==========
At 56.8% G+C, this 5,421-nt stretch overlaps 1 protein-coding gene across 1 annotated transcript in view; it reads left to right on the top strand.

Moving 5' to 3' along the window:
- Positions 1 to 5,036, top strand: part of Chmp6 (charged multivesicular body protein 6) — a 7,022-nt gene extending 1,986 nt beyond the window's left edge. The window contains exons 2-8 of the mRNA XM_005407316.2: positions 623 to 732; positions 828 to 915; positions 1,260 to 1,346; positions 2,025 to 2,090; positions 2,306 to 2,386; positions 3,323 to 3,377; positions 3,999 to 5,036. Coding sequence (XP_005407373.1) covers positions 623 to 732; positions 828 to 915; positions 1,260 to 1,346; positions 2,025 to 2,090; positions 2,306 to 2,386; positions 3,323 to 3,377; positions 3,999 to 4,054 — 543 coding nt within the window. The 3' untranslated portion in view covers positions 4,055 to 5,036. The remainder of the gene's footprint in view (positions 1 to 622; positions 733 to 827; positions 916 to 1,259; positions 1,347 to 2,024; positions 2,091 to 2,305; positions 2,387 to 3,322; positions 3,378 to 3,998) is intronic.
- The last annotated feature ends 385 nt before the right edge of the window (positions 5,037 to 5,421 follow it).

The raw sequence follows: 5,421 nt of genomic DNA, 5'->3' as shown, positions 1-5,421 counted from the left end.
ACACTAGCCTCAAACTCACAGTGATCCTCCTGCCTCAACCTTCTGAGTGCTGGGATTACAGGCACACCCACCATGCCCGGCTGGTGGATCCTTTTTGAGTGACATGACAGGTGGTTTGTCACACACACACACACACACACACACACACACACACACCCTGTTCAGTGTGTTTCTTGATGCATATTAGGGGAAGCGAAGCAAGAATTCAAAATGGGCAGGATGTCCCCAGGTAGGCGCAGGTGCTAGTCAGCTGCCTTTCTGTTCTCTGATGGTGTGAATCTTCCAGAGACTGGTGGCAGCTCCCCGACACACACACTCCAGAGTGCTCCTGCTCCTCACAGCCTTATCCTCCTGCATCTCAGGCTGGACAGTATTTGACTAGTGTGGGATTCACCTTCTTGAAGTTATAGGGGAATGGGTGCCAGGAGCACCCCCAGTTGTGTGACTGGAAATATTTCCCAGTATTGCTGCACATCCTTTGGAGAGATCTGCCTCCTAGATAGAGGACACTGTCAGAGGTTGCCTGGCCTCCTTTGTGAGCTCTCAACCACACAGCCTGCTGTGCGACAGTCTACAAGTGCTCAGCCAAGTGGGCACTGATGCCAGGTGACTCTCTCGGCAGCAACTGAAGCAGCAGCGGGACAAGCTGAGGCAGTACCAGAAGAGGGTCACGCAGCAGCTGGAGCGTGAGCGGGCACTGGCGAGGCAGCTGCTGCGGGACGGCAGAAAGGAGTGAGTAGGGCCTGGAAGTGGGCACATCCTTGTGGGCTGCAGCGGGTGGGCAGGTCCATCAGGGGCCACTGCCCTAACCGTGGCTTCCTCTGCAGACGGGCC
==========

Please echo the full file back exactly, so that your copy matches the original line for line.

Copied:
At 56.8% G+C, this 5,421-nt stretch overlaps 1 protein-coding gene across 1 annotated transcript in view; it reads left to right on the top strand.

Moving 5' to 3' along the window:
- Positions 1 to 5,036, top strand: part of Chmp6 (charged multivesicular body protein 6) — a 7,022-nt gene extending 1,986 nt beyond the window's left edge. The window contains exons 2-8 of the mRNA XM_005407316.2: positions 623 to 732; positions 828 to 915; positions 1,260 to 1,346; positions 2,025 to 2,090; positions 2,306 to 2,386; positions 3,323 to 3,377; positions 3,999 to 5,036. Coding sequence (XP_005407373.1) covers positions 623 to 732; positions 828 to 915; positions 1,260 to 1,346; positions 2,025 to 2,090; positions 2,306 to 2,386; positions 3,323 to 3,377; positions 3,999 to 4,054 — 543 coding nt within the window. The 3' untranslated portion in view covers positions 4,055 to 5,036. The remainder of the gene's footprint in view (positions 1 to 622; positions 733 to 827; positions 916 to 1,259; positions 1,347 to 2,024; positions 2,091 to 2,305; positions 2,387 to 3,322; positions 3,378 to 3,998) is intronic.
- The last annotated feature ends 385 nt before the right edge of the window (positions 5,037 to 5,421 follow it).

The raw sequence follows: 5,421 nt of genomic DNA, 5'->3' as shown, positions 1-5,421 counted from the left end.
ACACTAGCCTCAAACTCACAGTGATCCTCCTGCCTCAACCTTCTGAGTGCTGGGATTACAGGCACACCCACCATGCCCGGCTGGTGGATCCTTTTTGAGTGACATGACAGGTGGTTTGTCACACACACACACACACACACACACACACACACACACCCTGTTCAGTGTGTTTCTTGATGCATATTAGGGGAAGCGAAGCAAGAATTCAAAATGGGCAGGATGTCCCCAGGTAGGCGCAGGTGCTAGTCAGCTGCCTTTCTGTTCTCTGATGGTGTGAATCTTCCAGAGACTGGTGGCAGCTCCCCGACACACACACTCCAGAGTGCTCCTGCTCCTCACAGCCTTATCCTCCTGCATCTCAGGCTGGACAGTATTTGACTAGTGTGGGATTCACCTTCTTGAAGTTATAGGGGAATGGGTGCCAGGAGCACCCCCAGTTGTGTGACTGGAAATATTTCCCAGTATTGCTGCACATCCTTTGGAGAGATCTGCCTCCTAGATAGAGGACACTGTCAGAGGTTGCCTGGCCTCCTTTGTGAGCTCTCAACCACACAGCCTGCTGTGCGACAGTCTACAAGTGCTCAGCCAAGTGGGCACTGATGCCAGGTGACTCTCTCGGCAGCAACTGAAGCAGCAGCGGGACAAGCTGAGGCAGTACCAGAAGAGGGTCACGCAGCAGCTGGAGCGTGAGCGGGCACTGGCGAGGCAGCTGCTGCGGGACGGCAGAAAGGAGTGAGTAGGGCCTGGAAGTGGGCACATCCTTGTGGGCTGCAGCGGGTGGGCAGGTCCATCAGGGGCCACTGCCCTAACCGTGGCTTCCTCTGCAGACGGGCC